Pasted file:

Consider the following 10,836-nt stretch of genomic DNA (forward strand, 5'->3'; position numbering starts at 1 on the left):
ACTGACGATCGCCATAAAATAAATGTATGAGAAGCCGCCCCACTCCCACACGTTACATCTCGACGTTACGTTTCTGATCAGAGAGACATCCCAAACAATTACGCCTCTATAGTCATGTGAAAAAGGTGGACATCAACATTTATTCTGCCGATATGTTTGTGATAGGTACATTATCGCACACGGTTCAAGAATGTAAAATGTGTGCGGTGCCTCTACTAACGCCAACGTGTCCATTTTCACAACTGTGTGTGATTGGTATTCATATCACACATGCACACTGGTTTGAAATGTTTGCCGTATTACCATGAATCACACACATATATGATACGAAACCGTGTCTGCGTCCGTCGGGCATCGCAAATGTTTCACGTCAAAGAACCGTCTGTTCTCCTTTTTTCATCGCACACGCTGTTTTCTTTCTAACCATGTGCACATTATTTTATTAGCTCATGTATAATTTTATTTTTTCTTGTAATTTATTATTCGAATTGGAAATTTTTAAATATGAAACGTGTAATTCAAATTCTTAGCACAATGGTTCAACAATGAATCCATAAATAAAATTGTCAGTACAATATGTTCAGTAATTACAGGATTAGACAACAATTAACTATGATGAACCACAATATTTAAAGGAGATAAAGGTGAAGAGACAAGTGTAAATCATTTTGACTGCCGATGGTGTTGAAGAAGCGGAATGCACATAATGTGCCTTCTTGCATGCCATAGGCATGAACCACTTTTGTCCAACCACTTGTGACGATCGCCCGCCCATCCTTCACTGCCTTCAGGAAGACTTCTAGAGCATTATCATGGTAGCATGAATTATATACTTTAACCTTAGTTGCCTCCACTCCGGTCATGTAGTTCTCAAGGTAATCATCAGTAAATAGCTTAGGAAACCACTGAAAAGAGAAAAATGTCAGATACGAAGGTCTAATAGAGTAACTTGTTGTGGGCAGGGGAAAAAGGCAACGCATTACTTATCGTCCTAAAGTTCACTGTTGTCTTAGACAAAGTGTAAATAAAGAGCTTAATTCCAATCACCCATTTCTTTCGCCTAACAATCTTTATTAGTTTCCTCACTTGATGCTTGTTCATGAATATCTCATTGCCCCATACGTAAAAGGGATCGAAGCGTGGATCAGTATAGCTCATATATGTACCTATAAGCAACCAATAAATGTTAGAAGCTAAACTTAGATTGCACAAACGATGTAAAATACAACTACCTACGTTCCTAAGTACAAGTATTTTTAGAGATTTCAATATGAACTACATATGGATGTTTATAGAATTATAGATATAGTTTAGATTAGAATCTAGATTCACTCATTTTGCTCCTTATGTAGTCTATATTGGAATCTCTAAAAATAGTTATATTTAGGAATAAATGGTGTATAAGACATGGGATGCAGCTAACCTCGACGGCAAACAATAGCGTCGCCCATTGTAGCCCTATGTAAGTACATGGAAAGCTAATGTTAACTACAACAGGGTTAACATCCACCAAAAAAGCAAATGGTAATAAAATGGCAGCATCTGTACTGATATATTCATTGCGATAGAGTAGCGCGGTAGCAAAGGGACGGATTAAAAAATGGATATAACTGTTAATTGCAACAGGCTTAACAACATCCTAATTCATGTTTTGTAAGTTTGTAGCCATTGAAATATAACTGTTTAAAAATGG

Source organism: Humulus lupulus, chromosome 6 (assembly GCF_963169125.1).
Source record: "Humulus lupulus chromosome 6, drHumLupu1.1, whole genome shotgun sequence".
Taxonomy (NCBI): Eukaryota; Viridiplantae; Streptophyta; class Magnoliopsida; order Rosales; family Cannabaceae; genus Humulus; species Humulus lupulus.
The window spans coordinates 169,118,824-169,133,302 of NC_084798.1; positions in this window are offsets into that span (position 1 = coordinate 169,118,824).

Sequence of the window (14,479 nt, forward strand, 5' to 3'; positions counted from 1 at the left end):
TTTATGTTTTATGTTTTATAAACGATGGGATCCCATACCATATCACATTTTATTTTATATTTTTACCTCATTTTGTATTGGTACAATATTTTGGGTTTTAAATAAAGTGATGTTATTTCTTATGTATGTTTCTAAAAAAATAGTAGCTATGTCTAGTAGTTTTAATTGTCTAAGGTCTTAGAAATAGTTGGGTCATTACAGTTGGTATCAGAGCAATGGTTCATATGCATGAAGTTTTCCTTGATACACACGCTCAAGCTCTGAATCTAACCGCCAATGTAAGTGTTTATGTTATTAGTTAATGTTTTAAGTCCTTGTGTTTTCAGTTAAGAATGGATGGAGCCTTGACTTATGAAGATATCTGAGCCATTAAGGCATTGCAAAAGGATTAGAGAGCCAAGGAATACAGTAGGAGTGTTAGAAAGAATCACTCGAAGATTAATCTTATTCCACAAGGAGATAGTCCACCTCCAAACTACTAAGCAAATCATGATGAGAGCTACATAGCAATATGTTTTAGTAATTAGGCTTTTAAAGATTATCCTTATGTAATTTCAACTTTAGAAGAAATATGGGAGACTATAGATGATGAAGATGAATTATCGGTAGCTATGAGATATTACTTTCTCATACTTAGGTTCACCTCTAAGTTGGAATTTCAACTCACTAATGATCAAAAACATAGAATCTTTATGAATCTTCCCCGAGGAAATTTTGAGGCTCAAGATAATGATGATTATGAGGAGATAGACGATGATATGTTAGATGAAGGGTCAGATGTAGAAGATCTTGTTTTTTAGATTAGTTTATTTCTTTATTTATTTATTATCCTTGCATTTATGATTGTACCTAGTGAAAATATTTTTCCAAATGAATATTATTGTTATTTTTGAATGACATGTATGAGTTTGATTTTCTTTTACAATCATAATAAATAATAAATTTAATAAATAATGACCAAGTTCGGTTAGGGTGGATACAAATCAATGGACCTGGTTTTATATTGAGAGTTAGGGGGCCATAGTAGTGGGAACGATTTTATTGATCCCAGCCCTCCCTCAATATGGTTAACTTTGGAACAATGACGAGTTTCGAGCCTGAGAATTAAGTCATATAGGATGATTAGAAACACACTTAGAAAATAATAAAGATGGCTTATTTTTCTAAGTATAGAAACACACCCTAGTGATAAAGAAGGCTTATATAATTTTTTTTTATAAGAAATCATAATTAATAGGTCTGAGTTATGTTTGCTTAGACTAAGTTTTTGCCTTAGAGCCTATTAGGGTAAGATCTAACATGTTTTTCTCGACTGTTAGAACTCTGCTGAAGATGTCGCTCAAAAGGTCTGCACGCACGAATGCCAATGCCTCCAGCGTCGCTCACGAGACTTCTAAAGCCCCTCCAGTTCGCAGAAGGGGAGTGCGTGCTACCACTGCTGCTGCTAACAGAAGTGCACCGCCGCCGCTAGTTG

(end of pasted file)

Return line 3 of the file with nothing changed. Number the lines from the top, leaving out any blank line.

Source organism: Humulus lupulus, chromosome 6 (assembly GCF_963169125.1).